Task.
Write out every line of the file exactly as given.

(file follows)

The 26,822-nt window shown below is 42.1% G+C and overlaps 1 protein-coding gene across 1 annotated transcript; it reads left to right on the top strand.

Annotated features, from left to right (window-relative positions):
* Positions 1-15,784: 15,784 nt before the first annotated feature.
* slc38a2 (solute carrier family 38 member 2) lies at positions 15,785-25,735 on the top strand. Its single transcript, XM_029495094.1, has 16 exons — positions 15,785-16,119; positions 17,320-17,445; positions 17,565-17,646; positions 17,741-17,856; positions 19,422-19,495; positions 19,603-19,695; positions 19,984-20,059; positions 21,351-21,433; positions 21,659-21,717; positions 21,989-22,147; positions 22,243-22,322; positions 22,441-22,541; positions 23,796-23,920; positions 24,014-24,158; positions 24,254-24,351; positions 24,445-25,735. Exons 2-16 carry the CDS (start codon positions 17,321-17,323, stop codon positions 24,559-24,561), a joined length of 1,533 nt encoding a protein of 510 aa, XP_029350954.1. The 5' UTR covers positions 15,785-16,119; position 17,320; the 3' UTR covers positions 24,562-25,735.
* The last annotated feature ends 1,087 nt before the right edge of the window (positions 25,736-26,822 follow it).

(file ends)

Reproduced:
The 26,822-nt window shown below is 42.1% G+C and overlaps 1 protein-coding gene across 1 annotated transcript; it reads left to right on the top strand.

Annotated features, from left to right (window-relative positions):
* Positions 1-15,784: 15,784 nt before the first annotated feature.
* slc38a2 (solute carrier family 38 member 2) lies at positions 15,785-25,735 on the top strand. Its single transcript, XM_029495094.1, has 16 exons — positions 15,785-16,119; positions 17,320-17,445; positions 17,565-17,646; positions 17,741-17,856; positions 19,422-19,495; positions 19,603-19,695; positions 19,984-20,059; positions 21,351-21,433; positions 21,659-21,717; positions 21,989-22,147; positions 22,243-22,322; positions 22,441-22,541; positions 23,796-23,920; positions 24,014-24,158; positions 24,254-24,351; positions 24,445-25,735. Exons 2-16 carry the CDS (start codon positions 17,321-17,323, stop codon positions 24,559-24,561), a joined length of 1,533 nt encoding a protein of 510 aa, XP_029350954.1. The 5' UTR covers positions 15,785-16,119; position 17,320; the 3' UTR covers positions 24,562-25,735.
* The last annotated feature ends 1,087 nt before the right edge of the window (positions 25,736-26,822 follow it).